The secondary data will be gotten from specifically books, journals, internet materials, general discussion with people inclusive of class lectures news papers, magazines, office reports and statistics.


The study will be presented in five chapters. Chapter one of the study incorporates introduction/background to the study, purpose of the study, research questions, hypothesis, significance of the study, scope of the study, limitations of the study, and conceptual clarification. The second chapter incorporates appropriate review of literature, and the theoretical framework. The third chapter will consist of a review of the case study, analyzing the life and times of Fela Anikulapo Kuti and the impact of his music on the Nigerian political system. The fourth chapter shall highlight research methodology, data analysis, interpretation of data and testing of hypothesis. The last chapter provides summary, findings and conclusions based on observation. It also highlight recommendations in the light of the problem investigated.


The following terms as defined below were used in the body of this research report accordingly.


This refers to the effect of something on a person thing or event that is somebody or something that is able to affect the course of event or somebody’s thinking or action.


Somebody who is young, preferably in his or her teens or early twenties that is the period of human life between childhood and maturity.

Political development

the development of the institutions, attitudes, and values that form the political power system of a society in relations to the feasible set of options open to solving political problems.


The ability, strength, or capacity to do something. i.e. the possession of controlling influence.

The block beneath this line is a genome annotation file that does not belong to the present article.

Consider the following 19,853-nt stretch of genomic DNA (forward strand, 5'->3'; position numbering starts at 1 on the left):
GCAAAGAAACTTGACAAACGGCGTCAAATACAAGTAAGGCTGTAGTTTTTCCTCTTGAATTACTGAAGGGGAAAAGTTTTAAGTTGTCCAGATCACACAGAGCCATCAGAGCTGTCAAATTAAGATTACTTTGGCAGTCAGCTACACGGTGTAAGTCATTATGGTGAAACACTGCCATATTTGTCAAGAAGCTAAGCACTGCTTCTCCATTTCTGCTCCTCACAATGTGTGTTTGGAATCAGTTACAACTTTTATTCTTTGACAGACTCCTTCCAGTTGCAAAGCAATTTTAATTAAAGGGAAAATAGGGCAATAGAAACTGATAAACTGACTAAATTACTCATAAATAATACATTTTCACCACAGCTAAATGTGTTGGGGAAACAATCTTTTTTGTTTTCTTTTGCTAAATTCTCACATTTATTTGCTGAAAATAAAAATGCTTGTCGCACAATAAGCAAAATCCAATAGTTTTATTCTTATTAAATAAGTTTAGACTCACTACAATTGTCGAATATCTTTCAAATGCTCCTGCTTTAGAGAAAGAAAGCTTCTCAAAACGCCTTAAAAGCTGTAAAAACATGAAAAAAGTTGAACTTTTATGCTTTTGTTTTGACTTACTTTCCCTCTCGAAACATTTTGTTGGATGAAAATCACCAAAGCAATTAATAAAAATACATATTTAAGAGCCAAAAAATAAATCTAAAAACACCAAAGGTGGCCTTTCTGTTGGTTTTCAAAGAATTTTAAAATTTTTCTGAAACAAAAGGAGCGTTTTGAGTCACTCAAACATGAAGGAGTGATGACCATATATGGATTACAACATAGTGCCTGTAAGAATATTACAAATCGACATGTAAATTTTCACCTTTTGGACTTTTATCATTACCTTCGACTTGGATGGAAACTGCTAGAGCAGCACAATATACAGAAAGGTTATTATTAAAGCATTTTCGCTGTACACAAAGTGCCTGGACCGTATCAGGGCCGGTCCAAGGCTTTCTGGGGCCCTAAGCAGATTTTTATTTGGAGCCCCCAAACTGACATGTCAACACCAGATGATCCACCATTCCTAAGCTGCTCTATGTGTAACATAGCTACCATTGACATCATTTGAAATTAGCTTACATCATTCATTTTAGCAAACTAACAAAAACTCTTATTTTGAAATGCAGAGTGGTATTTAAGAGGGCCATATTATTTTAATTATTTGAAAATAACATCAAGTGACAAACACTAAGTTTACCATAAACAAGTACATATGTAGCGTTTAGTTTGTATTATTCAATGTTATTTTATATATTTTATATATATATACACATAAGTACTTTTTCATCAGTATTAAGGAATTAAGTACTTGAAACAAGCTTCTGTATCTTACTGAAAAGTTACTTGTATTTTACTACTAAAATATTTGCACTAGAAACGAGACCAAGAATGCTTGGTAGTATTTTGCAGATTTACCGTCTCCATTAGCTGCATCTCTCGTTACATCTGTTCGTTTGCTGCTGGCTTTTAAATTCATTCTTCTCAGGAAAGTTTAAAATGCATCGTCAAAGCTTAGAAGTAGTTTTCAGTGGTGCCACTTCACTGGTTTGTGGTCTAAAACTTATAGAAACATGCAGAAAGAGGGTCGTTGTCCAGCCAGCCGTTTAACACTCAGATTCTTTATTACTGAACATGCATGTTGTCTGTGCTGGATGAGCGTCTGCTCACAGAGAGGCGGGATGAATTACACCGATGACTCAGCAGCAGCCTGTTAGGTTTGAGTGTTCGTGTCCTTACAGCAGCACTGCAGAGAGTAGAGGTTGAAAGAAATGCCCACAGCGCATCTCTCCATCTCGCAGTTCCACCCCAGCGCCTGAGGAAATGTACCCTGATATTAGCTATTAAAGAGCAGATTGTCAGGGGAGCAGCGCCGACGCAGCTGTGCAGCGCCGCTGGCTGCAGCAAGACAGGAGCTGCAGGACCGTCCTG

This refers to a disapproving attitude toward something and a wish to prevent it, or action taken to show disapproval of and prevent something.



Annie J. Randall (2004) “Music, Power, and Politics” Chicago, University of Chicago Press.

James Garratt(2010) “Music, Culture, and Social Reform in the Age of Wagner” Cambridge, Cambridge UniversityPress.

Jean-Pierre Cloutier (1987)  “Music and Politics”, Initially published in the Spring of 1987 in The Haiti Times.

  1. Hill and Dave Ramsaran.(2009) “Hip Hop and Inequality: Searching for the “Real” Slim Shady” Simona Amherst, N.Y, Cambria Press.

Laudan Nooshin(2009), “Music and the Play of Power in the Middle East, North Africa, and Central Asia”. Farnham, England, SOAS Musicology Series

Laurence O’Donnell, Music and the Brain(http//

Mark E. Smith, “Art, Music, and Politics,” Edited by Michael Goddard and Benjamin Halligan (2010) Burlington, Ashgate Popular and Folk Music Series.

Tobi Oshodi, McPhilips Nwachuckwu, and Hugo Odiogor (2011), “From solidarity melodies to rhythmic opposition: music and politics in Nigeria (1960-2010)